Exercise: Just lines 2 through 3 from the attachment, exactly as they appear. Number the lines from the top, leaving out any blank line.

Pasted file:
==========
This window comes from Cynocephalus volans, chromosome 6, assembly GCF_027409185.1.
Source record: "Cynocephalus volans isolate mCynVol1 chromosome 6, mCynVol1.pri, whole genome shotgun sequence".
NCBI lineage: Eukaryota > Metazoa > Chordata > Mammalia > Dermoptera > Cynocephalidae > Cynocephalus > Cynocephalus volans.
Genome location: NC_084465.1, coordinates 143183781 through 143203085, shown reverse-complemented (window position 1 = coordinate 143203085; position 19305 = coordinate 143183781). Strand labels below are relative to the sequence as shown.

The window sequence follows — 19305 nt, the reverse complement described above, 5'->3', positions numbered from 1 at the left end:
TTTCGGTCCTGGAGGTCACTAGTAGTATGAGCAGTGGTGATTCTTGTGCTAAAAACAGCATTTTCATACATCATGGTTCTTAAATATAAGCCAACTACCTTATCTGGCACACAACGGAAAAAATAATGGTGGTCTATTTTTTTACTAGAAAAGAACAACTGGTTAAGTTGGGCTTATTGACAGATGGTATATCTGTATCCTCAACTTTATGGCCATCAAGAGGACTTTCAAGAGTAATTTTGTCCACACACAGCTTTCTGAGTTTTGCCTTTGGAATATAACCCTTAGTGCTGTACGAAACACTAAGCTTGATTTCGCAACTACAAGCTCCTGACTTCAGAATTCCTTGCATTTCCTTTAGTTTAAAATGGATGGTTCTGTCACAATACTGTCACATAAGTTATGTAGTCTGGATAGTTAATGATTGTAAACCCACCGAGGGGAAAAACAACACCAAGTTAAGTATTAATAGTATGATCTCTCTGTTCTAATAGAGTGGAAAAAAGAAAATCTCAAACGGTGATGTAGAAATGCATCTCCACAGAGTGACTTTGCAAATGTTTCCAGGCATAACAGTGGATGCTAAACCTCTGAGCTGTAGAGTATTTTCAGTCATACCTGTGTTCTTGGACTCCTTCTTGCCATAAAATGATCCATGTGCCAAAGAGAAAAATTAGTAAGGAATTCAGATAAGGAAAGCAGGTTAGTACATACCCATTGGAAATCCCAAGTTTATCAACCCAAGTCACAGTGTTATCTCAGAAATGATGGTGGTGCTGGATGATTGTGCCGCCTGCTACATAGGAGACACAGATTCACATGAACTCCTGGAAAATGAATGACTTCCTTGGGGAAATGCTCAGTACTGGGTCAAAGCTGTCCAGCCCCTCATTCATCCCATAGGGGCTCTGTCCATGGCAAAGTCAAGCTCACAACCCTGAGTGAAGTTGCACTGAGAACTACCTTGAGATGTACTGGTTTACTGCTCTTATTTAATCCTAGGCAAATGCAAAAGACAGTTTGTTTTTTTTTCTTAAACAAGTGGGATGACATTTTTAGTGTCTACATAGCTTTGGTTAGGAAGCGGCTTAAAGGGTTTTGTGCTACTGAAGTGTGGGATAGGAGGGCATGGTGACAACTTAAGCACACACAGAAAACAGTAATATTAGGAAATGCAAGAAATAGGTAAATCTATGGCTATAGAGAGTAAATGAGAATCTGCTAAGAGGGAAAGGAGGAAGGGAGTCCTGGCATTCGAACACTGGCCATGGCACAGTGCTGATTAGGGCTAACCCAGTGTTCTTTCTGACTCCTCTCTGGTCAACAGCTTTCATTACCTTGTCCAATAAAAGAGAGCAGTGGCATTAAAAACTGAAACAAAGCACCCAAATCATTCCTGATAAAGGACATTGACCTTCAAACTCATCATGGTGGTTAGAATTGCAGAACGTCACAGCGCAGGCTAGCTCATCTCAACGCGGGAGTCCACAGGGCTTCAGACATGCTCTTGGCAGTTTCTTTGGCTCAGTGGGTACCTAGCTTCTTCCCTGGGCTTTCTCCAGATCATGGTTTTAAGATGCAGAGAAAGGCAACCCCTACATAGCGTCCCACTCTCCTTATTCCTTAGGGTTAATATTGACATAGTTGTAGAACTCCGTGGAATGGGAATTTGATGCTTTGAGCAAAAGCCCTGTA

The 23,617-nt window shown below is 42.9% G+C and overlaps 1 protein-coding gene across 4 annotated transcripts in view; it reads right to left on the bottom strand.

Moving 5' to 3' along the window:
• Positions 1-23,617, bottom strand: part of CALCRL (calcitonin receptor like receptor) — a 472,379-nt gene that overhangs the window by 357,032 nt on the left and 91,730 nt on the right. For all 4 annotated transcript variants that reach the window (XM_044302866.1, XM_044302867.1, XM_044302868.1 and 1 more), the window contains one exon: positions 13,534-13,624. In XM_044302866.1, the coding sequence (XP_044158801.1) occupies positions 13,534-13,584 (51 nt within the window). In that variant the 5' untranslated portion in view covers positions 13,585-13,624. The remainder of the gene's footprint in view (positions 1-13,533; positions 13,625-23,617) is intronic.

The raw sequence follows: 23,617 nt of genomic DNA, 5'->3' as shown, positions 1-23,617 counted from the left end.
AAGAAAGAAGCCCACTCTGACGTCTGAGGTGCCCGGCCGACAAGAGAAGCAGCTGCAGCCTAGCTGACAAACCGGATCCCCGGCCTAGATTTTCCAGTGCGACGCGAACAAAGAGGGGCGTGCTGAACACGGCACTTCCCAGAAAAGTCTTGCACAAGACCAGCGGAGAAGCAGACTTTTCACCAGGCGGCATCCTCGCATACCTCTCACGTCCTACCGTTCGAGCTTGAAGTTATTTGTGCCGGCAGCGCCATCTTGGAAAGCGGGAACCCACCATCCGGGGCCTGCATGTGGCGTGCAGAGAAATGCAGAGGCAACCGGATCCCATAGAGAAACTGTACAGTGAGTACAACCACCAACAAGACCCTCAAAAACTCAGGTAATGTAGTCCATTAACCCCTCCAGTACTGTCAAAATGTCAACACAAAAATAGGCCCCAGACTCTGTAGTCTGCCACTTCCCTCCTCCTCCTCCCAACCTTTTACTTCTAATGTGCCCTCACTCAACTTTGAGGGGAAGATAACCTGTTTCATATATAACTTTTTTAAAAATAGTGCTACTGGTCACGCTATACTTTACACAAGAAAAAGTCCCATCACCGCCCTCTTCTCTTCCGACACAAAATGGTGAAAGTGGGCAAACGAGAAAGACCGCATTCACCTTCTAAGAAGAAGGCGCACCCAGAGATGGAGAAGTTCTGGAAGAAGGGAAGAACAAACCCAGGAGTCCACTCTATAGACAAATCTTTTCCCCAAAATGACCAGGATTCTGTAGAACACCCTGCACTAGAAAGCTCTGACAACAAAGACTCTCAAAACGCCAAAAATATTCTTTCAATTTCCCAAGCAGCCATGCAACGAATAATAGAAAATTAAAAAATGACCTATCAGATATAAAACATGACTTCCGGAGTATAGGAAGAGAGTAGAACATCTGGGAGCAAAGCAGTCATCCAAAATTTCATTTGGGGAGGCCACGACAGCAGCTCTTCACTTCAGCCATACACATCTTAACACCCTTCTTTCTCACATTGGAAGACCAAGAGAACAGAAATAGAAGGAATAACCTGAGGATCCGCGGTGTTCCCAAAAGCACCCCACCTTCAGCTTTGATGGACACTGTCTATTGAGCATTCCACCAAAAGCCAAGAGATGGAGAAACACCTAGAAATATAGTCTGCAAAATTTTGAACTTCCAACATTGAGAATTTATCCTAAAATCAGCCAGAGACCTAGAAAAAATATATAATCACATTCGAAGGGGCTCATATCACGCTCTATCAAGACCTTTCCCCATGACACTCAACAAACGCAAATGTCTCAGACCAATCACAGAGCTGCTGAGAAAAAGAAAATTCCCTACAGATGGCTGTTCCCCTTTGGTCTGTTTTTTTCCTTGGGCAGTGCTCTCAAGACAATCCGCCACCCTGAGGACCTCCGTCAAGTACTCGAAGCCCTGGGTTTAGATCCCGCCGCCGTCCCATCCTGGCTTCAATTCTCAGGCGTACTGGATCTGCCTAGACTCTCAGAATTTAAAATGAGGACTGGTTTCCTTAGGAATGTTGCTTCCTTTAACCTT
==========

Source record: "Cynocephalus volans isolate mCynVol1 chromosome 6, mCynVol1.pri, whole genome shotgun sequence".
NCBI lineage: Eukaryota > Metazoa > Chordata > Mammalia > Dermoptera > Cynocephalidae > Cynocephalus > Cynocephalus volans.